‘Deus Ex 3 is PC exclusive’, say Bit-tech. ‘Oh no it’s not’, say Eidos. ‘Let us never speak of this again’, say Bit-tech, who duly remove all reference to the story, as though it never happened. The internet catches on fire regardless. This post isn’t about any particular post that resulted from that, just a general sadness about the spread of misinformation in such instances.
There’s a real problem behind this. Games journalism, more than any other form of journalism outside of celebrity gossip, absolutely thrives on scandal. There’s a hunger for scurrilous headlines, because they bring in huge armies of traffic - the lifeblood of any games site. Discontent and rage are evergreen providers of this, and any semblance of format favouritism on a game’s part tends to create that with alarming speed and intensity. It means games journalism is losing sight of how to get a story - instead, an offhand comment, an out of context claim or a Chinese whisper is a story in itself - either by the originator of the post, or by some other site picking up on it and sticking an Ohmigod hat on it. Sometimes there are attempts at corroboration with an official source, sometimes there aren’t. Usually when there are, the official source doesn’t respond in time or provides an empty marketing line.
Sometimes, they may actively lie, or at least appear to. The worst journalism mistake I’ve made of late is when a trusted source gave me a recording of a presentation in which the Force Unleashed was apparently confirmed as happening on PC. A barrage of panicked official emails swiftly (far more swiftly than the response I’d got if I’d asked for comment before publishing) informed me it was definitely not happening on PC, so I had to edit the story. I was annoyed, but not ashamed. Clarification and updating is a far more gentlemanly course of action than pulling an erroneous report; it’s also a sensible one. Removing words from the internet doesn’t mean people forget - instead, it makes you look less trustworthy, in the eyes of both readers and peers. A few months later, guess bloody what: the Force Unleashed is announced for PC. There’s every chance it wasn’t a lie, that the decision to port came later, but nonetheless it does carry the appearance of a lie. It’s difficult to establish who benefited from it, or why.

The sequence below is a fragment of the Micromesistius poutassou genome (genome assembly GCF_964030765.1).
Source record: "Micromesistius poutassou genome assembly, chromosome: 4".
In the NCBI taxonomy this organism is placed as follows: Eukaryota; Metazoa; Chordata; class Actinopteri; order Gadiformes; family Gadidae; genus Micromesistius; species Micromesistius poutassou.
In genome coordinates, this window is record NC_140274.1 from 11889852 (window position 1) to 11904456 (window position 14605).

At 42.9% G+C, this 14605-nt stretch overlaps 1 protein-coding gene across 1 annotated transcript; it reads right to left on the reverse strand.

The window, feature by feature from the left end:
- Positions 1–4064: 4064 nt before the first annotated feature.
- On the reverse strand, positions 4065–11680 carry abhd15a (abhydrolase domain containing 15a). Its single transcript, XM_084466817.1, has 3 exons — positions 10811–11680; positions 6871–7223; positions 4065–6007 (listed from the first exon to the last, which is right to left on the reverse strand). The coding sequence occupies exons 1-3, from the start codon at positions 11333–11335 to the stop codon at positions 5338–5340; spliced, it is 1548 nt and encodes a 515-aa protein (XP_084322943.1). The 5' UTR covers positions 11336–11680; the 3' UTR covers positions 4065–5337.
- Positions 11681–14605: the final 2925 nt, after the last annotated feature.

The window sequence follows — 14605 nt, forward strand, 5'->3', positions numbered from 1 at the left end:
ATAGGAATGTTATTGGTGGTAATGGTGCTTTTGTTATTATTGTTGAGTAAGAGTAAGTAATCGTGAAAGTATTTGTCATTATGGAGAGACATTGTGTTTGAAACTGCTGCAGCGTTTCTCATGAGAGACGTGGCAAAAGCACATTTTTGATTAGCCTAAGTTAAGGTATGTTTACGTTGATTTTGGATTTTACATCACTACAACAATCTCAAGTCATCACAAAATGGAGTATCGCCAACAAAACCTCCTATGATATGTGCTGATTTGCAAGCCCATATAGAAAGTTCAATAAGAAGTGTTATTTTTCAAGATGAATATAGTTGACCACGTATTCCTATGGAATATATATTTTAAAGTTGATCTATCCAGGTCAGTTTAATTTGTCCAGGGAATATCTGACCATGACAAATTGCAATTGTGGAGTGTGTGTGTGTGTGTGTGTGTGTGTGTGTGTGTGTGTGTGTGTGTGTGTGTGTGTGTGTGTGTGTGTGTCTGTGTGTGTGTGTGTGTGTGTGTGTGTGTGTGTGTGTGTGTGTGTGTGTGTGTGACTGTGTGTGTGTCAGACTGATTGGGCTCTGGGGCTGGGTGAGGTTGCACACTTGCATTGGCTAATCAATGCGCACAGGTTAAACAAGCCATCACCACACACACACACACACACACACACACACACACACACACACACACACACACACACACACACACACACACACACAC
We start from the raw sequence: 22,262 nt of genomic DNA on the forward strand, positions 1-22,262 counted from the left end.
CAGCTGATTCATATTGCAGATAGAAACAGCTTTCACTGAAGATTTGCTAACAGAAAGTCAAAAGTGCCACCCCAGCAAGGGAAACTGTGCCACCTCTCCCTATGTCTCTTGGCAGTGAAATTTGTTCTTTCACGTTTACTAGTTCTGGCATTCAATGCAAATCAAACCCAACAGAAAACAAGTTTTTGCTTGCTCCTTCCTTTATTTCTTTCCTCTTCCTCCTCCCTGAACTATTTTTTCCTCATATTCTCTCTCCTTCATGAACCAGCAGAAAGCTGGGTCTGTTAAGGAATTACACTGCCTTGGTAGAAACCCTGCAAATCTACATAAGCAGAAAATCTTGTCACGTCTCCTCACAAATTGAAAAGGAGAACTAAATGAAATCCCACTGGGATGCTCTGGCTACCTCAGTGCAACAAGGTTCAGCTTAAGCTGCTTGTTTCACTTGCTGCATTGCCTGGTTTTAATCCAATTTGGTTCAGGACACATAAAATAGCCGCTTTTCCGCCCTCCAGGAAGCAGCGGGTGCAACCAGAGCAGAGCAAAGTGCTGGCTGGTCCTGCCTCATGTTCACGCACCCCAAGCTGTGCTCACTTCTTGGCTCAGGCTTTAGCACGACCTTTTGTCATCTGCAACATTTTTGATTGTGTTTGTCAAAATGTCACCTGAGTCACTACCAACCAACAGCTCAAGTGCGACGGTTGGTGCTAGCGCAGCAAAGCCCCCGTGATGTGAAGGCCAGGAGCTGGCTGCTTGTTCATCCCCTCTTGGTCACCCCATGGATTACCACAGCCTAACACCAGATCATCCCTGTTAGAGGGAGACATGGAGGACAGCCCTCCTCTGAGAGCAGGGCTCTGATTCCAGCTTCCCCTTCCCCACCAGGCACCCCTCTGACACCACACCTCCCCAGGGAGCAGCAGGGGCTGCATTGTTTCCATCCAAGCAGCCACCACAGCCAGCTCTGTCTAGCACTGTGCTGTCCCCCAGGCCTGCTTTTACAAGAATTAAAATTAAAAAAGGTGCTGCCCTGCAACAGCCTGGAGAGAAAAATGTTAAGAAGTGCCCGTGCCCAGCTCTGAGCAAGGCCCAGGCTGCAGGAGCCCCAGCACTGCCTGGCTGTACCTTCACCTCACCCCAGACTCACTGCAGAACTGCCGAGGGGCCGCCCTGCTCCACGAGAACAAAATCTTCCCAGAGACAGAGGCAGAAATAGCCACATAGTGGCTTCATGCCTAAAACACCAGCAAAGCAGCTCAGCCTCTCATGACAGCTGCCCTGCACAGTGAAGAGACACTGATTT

So, to publish or not to publish? If you delay and wait for a proper response, someone else might get there first, and you won’t get that precious traffic. If you get a no comment or a “not happening at this time” reply, do you take it as read and neuter your report? It’s uncomfortably no-win situation, worsened by the tendency for web journalists to take shortcuts for expediency’s sake and by the paranoid, absolute control of information by games publishers, fearful that the right piece of information at the wrong time will disastrously upset their carefully plotted marketing schedule.
It’s getting worse on both sides. I’ve met journalists from other sites recently whose sole interest on a press briefing for a game is to get whichever developer present to say something contentious, something that can make an out-of-context headline to bring in the hits. “It’s about survival,” they say, as though it really is their duty to create scandal. It’s disgusting behaviour, and it has very little to do with providing people with information about and opinion upon videogames.
But such attitudes, parasitical as they may be, are at least fighting against nonsense like the Force Unleashed situation, or more recently Infinity Ward/Activision refusing to drop Modern Warfare 2 review embargoes, even though most shops had cheated and started selling the game by that point. Everyone’s behaving terribly. The only way to be a proper big-boy journalist amidst this sandwich of truth-twisting is to already have firm, trusted contacts/moles deep within developers or publishers. There are few chances to break through the impervious crust otherwise, which is why there’s such a tremendous rise in journalists creating news by cherry-picking quotes and implications.
But we need to hold fast against this growing rot, a sad by-product of the recent rapid growth in gaming’s popularity and the need for the web to provide beyond-rapid response. We need to at least try to double-check a surprising or scandalous fact; just because so often it’s shot down or no-commented doesn’t mean that’s the case every time. Once a while, it can save face, or lead to a better story. And when we do get it wrong, there’s nothing wrong with saying so. An updated-as-it-happens story is a better story, a clearer picture. Mistakes happen. Pretending we’re faultless is the greatest mistake of all. It’s that sort of self-interest-above-all-else thinking that’s led to all this unhelpful scandal chasing and gate-locking in the first place.